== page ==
Wednesday, April 7, 2010

Mustache button proposition

Last semester, I had a break between a two of my classes around lunch time, and having had not ever seen the cafeteria at my college, i decided to check it out.
The food was decent and cheep enough so i went back more than once.
On one of my decent enough visits to the cafeteria, I encountered a rather interesting individual. I don't remember her name but she was a black woman who worked the register in the cafeteria. She was interesting because of her aesthetic abnormality. No this woman was not physically disabled or mutated... She was a woman, amongst other woman, who, for one reason or another, has dark, thick facial hair on her chin and lip.
Not just a shadow of awkwardness, but a thick line and patch of super oddness.
I understand that not all people care to adhere to social expectations. I think everyone has the right to be a little odd-or a lot odd. So i have no problem with this woman.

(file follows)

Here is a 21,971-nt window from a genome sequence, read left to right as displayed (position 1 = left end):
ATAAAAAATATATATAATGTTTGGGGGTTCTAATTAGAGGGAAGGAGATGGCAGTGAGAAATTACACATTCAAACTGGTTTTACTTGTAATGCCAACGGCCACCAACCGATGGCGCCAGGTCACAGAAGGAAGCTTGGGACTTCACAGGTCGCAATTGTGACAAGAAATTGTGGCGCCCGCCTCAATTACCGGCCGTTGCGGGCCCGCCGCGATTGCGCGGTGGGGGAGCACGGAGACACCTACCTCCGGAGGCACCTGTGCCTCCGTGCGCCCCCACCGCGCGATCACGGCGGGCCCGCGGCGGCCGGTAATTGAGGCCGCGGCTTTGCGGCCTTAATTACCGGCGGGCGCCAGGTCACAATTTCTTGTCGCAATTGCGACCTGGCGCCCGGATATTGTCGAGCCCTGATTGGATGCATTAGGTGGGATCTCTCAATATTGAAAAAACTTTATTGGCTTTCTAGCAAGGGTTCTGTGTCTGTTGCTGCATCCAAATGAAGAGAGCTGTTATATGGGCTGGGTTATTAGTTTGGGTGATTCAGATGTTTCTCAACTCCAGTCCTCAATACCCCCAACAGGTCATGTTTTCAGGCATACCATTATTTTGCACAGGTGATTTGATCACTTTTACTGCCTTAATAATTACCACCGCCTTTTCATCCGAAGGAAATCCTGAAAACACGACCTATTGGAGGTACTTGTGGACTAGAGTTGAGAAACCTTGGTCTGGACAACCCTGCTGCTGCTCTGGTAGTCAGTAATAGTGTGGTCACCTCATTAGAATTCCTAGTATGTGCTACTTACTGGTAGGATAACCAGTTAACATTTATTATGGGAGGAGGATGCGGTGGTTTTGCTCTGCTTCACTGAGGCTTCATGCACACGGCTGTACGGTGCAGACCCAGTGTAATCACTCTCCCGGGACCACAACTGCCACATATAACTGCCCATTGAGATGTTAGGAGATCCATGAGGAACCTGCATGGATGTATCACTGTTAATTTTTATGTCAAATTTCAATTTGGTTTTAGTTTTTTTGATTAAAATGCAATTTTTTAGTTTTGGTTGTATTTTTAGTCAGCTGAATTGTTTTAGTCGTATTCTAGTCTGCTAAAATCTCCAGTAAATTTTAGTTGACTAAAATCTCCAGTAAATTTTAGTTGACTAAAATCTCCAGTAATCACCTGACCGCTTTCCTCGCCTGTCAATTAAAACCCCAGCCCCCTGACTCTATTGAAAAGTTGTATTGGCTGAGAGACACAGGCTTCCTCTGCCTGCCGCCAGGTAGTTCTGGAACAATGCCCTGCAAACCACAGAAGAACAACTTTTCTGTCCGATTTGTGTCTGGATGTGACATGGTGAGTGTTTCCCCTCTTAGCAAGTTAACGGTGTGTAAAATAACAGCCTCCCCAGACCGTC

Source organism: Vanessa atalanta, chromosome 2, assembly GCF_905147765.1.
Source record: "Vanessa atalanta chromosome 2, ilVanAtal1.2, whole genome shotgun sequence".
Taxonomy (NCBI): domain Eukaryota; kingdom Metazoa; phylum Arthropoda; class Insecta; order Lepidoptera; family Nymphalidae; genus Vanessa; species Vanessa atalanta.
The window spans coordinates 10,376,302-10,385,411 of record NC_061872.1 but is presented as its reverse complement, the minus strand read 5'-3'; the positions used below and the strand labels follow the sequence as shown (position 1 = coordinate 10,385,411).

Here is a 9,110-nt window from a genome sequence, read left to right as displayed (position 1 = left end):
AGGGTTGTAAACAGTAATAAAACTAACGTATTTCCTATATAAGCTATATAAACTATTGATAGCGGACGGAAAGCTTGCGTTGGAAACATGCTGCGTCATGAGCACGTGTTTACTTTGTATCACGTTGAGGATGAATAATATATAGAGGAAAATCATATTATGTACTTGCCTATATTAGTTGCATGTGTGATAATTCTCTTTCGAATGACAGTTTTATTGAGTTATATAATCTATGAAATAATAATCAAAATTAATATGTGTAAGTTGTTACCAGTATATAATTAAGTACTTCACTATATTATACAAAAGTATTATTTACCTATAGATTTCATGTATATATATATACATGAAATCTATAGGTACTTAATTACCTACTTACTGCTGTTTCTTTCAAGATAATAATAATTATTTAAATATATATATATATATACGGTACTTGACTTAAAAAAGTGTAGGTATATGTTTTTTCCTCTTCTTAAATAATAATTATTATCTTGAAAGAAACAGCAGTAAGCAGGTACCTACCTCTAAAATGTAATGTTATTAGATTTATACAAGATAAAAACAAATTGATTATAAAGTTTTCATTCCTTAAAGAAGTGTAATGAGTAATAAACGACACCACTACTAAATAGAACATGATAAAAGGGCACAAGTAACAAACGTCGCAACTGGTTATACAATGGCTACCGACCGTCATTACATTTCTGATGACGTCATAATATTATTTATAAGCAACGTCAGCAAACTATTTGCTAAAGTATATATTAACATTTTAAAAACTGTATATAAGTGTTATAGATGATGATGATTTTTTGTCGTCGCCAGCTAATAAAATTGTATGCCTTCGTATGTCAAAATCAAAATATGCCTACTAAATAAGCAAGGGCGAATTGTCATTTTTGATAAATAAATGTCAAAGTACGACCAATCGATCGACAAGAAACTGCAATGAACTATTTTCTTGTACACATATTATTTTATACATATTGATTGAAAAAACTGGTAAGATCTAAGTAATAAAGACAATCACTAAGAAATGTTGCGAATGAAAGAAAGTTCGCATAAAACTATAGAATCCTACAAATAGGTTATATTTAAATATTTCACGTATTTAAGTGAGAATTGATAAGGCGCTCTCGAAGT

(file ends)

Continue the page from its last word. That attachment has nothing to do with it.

But the sightings got me thinking...

You know when you go to the grocery store and the teenager ringing you up has a fabric cover over his tattoos, has his long hair pulled back in a pony tie, and his gauged earrings are the clear kind... Well, see, this guy is odd-i guess-because he has body art. His employer wants him to blend in, so he covers things and tucks them in. But his hair is still long and his earrings still in-those are his little signs, his message to the world that he is a part of a sub-culture, and that he likes it.

So i was thinking, if you are a woman sporting a stash, obviously you are a part of a sub-culture.. the part that doesn't match with the grocery store clerk however, is that she has no other symbols to tell the world, "I'm part of a sub-culture, and proud of it."
My solution to this unfortunate situation: a little aluminum button pin. I think it should sport an illustration of a couple of mustaches and a thumbs up. Simple, clear, to the point. This way, the woman in the cafeteria could never be confused with the type of woman who is so blind and ignorant of her oddity, that she doesn't realize she's a part of a sub-culture.

I say, acknowledge who you are and let people know you're okay with it.
Wear a tin pin.

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